5th April 2003



Psychology and imagination are the new military watchwords


Operation Iraqi Freedom has been fought almost as much in the minds of Saddam's regime and senior military commanders as on the battlefield. Strategic surprise, unexpected tactics and innovative new procedures are paramount in this new warfighting doctrine. While attention has been focused on map positions, advanced new weaponry and force numbers, the information warfare techniques of the Pentagon, CENTCOM and even the field commanders have proved highly successful.

Today's extraordinary armoured incursion into the south western suburbs of the city by combat teams from the 3rd Infantry Division can be equated to a variation of the sort of Union cavalry raids made famous during the US Civil War when their special blend of reconnaissance, destruction and psychological intimidation played a major role in undermining the rebel confederacy.


The use of embedded journalists who are given what is really a front seat view of war has indeed turned virtually all of them into potential weapons of information warfare. They are shown what the military wish them to see, say what the military will allow them to say and wittingly or unwittingly end up by spreading the message the US military want the worlds media and in particular the Iraqi regime to believe. Independently operating journalists have been obviously unwelcome and indeed there have been a number of deaths in at least one so-called friendly fire incident. Aged former military officers and spokespersons put forward by politically acceptable research organizations have ensured that little other than the officially endorsed version of events is likely to be broadcast or published in the West.


The mind-numbing US domination of space-based, airborne and ground based electronic warfare systems has virtually eliminated the ability of an enemy to control its defence, communicate with its forces in the field or mount any form of aggressive surveillance of opposing forces. The blanket intelligence surveillance and monitoring of every conceivable means of electronic communication by the NSA and its partners in a world wide network of interception stations provides an immense advantage in this computer based, information heavy modern warfare.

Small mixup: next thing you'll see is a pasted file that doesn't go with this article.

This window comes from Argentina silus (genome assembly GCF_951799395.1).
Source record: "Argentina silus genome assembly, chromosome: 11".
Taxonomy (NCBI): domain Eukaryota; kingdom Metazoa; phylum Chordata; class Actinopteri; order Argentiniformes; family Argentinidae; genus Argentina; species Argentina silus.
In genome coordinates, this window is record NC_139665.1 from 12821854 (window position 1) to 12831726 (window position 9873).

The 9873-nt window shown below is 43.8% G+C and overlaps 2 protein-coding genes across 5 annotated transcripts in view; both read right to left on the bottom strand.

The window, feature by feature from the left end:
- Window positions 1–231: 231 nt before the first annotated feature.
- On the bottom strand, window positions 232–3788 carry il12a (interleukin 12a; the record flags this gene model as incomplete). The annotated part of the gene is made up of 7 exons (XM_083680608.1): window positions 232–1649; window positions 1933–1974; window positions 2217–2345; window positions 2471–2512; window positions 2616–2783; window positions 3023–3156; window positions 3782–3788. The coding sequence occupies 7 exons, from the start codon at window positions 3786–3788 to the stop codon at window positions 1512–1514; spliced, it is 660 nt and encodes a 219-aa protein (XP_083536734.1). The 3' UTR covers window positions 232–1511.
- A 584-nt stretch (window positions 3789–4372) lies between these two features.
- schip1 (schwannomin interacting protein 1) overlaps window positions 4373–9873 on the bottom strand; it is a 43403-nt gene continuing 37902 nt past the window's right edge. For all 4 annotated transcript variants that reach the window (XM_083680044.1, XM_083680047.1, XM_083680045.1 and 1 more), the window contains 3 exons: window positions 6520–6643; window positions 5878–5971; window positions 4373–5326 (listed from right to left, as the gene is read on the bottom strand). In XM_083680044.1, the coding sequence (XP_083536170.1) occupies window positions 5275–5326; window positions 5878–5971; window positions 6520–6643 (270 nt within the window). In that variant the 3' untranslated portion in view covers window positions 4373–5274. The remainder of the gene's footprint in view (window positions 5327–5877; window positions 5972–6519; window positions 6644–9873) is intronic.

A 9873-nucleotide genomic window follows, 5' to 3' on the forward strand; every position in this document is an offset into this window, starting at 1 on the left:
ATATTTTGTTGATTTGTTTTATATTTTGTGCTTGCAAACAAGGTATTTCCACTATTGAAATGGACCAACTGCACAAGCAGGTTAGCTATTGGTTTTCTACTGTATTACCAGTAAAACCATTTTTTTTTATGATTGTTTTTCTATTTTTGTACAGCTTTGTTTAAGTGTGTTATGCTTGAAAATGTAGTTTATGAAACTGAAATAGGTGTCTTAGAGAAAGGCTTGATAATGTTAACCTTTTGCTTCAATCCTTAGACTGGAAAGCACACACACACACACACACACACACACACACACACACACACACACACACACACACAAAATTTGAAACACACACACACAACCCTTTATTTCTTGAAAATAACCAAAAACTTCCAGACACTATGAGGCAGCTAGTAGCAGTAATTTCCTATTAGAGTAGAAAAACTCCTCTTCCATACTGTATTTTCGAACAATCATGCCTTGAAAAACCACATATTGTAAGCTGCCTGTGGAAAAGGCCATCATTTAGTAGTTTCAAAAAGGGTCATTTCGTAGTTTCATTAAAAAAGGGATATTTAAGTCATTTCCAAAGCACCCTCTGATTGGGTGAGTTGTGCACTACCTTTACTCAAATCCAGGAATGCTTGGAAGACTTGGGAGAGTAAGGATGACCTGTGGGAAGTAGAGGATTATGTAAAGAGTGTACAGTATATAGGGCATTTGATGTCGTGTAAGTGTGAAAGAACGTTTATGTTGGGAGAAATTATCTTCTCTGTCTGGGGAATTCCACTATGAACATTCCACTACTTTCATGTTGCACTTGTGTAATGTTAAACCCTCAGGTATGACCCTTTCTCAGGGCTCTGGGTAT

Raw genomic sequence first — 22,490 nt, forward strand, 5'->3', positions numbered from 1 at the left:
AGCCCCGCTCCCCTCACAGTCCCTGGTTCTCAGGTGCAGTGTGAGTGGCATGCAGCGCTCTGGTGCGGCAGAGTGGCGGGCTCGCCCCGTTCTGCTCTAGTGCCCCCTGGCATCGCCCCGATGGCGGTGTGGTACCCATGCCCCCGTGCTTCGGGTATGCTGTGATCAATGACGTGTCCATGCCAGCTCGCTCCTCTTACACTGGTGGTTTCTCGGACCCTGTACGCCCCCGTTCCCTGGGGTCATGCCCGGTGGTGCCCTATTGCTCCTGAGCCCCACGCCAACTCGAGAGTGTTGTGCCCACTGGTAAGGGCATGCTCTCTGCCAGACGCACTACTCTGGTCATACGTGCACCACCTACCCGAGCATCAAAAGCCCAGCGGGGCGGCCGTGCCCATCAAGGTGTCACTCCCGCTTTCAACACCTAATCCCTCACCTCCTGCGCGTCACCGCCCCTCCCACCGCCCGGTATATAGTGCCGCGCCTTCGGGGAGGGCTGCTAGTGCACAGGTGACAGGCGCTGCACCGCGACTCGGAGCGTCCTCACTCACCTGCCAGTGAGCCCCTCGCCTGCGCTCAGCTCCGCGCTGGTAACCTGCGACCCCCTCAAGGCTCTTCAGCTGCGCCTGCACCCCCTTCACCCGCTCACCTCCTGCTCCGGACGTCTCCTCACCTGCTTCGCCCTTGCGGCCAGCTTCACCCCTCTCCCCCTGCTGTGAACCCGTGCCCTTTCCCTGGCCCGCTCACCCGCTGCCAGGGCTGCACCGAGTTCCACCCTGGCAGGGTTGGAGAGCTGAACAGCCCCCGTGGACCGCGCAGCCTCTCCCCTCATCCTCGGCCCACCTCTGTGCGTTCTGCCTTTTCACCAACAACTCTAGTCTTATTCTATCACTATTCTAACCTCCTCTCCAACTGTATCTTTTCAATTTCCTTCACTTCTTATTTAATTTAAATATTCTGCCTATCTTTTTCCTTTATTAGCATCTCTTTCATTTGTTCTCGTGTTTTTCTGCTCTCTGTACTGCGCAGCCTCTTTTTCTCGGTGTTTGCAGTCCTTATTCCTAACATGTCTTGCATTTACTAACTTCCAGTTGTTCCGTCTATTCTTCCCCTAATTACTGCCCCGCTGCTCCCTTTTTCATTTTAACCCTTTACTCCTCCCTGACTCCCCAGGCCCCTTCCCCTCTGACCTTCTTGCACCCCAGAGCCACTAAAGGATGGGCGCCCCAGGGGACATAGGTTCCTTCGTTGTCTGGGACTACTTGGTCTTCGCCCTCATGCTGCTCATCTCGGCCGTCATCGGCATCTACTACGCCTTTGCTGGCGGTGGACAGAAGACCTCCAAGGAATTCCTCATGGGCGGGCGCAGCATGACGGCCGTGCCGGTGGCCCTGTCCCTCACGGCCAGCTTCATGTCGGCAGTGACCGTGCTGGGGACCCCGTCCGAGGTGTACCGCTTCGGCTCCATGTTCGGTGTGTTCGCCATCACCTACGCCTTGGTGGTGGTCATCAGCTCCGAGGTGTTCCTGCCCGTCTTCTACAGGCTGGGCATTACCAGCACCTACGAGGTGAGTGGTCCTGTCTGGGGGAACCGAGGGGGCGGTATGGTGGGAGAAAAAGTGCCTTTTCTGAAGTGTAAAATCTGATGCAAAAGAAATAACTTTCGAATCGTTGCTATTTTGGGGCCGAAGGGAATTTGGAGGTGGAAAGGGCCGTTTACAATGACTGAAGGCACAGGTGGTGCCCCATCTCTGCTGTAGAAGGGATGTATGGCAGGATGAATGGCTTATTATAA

Mind games, rather than war games, will increasingly play a more significant role in the new doctrines developed by the Pentagon and given their first major test in this Iraq campaign. Against more highly developed and infinitely tougher military opposition in Iran and North Korea the propaganda war will undoubtedly be fought in the airwaves and the psychological campaign against the brainwaves of the opposition for months before the first bomb drops. Surprise, speed and ultimately the 'shock and awe' of modern weapons systems linked with ever more sophisticated use of the Special Forces are without doubt the most important elements of the fearsomely powerful  21st Century American War Machine.      


Richard M. Bennett




Richard Bennett Media.


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